Sofi: I want to, but I’ve gained like ten pounds. I mean, I’ve got this. . .right here in my tummy, you know this. . .what’s it called? What’s the word for it?

Liz: A muffin top. I have one too.

Sofi: I unbuttoned my jeans like five minutes ago just looking at this.

Liz: Lemme ask you a question, in all the years you’ve ever undressed for a gentleman–

Sofi: —it hasn’t been that many.

Liz: Alright. Has he ever asked you to leave? Has he ever walked out, left?

Sofi: No.

Liz: Because he doesn’t care. He’s in a room with a naked girl. He’s won the lottery. I’m so tired of saying no and waking up in the morning and recalling every single thing I ate the day before. Counting every calorie I consumed so I know exactly how much self-loathing to take into the shower. I’m going for it. I have no interest in being obese; I’m just through with the guilt. So this is what I’m going to do, I’m going to finish this pizza and then we’re going to go watch the soccer game and tomorrow we’re going to go on a little date and buy ourselves some bigger jeans.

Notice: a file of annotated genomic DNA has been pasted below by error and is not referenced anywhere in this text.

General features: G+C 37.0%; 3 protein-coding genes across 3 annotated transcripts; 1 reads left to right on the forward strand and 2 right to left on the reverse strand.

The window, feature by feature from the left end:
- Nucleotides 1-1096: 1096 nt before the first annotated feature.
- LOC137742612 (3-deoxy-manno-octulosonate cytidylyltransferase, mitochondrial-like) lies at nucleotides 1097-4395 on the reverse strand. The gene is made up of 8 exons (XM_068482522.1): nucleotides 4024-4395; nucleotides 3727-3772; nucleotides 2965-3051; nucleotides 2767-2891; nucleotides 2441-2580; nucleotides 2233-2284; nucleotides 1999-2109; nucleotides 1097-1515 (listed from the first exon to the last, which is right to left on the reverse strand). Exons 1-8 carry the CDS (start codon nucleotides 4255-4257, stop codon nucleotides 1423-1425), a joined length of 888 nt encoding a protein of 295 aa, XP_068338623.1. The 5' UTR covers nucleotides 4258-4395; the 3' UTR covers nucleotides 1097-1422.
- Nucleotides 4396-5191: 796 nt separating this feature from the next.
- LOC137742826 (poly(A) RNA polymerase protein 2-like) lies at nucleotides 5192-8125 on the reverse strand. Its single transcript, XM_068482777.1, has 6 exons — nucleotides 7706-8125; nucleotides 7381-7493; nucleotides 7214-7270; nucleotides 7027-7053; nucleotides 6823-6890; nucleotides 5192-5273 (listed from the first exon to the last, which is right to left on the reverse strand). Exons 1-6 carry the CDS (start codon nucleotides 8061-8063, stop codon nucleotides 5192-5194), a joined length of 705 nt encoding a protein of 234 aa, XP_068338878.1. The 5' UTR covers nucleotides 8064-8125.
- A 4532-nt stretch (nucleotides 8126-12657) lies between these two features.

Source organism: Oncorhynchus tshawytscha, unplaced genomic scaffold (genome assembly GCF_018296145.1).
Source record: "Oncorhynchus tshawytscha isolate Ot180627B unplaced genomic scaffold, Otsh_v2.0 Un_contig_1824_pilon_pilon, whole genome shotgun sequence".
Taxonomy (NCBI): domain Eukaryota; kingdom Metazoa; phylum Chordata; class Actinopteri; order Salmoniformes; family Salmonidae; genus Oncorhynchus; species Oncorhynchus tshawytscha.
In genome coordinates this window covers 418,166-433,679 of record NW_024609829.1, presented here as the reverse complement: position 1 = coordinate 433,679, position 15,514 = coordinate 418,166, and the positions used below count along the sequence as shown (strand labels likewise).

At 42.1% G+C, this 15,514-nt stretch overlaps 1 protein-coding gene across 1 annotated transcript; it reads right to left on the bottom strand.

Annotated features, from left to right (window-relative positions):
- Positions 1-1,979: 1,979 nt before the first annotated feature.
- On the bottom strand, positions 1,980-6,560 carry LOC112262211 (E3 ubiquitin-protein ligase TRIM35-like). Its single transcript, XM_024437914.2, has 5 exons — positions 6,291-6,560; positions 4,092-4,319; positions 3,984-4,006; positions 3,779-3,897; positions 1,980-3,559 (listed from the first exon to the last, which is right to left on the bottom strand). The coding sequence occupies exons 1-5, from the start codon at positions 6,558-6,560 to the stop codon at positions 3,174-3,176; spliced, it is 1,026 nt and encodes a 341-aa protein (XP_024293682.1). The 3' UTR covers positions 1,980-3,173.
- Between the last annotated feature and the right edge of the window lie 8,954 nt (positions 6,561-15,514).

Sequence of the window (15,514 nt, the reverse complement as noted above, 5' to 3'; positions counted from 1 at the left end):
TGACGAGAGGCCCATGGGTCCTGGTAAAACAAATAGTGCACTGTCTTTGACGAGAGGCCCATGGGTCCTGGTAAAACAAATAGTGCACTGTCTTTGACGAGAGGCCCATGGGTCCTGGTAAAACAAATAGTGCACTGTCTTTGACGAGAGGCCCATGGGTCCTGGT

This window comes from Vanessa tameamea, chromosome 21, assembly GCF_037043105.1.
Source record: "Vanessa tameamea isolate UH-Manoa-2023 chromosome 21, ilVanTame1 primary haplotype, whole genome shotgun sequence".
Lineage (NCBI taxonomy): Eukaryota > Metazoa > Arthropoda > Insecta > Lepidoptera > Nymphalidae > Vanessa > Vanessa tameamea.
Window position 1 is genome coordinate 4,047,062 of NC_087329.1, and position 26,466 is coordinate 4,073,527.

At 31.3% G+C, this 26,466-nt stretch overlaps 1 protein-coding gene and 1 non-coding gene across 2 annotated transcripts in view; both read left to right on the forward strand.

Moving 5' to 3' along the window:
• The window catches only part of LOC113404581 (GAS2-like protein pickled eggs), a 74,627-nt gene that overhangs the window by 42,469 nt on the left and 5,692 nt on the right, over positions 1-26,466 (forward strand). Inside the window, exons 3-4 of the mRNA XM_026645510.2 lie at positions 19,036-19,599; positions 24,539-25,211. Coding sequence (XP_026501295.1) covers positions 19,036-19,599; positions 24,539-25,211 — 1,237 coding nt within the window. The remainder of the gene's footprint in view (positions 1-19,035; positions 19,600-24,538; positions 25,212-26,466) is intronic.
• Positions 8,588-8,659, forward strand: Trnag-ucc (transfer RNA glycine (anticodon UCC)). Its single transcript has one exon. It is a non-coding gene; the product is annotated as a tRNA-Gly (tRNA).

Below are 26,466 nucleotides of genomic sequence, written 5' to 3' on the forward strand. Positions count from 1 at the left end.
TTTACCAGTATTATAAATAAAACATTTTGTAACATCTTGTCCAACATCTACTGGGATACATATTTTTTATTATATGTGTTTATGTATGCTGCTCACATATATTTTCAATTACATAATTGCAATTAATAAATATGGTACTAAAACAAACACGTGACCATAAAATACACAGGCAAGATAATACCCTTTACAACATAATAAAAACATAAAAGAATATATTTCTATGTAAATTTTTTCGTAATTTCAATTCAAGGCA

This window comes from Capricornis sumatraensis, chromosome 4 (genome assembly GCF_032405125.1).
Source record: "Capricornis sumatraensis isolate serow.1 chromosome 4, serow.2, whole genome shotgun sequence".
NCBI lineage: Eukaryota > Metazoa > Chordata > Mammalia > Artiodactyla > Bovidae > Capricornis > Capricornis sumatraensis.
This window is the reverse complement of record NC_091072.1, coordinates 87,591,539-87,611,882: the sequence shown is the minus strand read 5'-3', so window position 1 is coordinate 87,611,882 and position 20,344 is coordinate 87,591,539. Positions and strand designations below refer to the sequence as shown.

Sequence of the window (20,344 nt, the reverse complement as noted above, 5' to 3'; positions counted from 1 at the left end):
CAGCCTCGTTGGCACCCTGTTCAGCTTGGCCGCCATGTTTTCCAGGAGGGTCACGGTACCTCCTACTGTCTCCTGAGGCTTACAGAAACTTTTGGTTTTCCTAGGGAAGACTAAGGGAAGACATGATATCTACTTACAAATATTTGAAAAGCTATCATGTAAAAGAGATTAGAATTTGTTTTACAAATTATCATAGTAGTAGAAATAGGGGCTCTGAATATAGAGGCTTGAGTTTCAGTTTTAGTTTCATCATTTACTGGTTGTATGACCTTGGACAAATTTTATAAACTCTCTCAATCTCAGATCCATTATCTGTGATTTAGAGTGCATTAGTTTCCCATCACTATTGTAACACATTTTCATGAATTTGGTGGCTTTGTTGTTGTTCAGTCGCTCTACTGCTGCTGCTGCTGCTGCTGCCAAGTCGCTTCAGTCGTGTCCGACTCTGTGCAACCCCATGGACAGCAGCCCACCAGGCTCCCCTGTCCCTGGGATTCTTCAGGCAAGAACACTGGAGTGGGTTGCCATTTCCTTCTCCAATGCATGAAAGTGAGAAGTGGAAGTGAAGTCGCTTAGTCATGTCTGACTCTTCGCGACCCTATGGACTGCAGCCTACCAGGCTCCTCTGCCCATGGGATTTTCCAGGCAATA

P.s If you have not seen Eat Pray Love, you need to do 3 things immediately, rent it, make this gnocchi for dinner and open a good wine!


serves 5


  • 500 grams mince meat (try get non lean meat as it softens better with the fat but lean will also do)
  • a few good glugs of olive oil
  • 2 garlic cloves finely chopped 
  • 2 carrots grated 
  • 1 teaspoon oregano 
  • 1 teaspoon thyme 
  • 1 bottle Passata (tomato pure in a bottle) 800grams 
  • 1 onion grated 
  • 1 cup parmesan grated 
  • 1/2 a cup of milk 
  • 200 grams butter 
  • half a cup of sage leaves 
  • 800 ml potato (should be about 8 large potatoes) 
  • 4 egg yolks 
  • 2 teaspoons nutmeg 
  • 1 teaspoon lemon rind
  • 150 ml parmesan grated
  • 200-250 ml flour 
  • salt and pepper to taste
  • 1/4 cup course cooking salt



Preheat oven to 180 degrees celcius 

Boil the potatoes until soft. Do not over boil them. You should be able to pierce them with a fork but they should still be firm.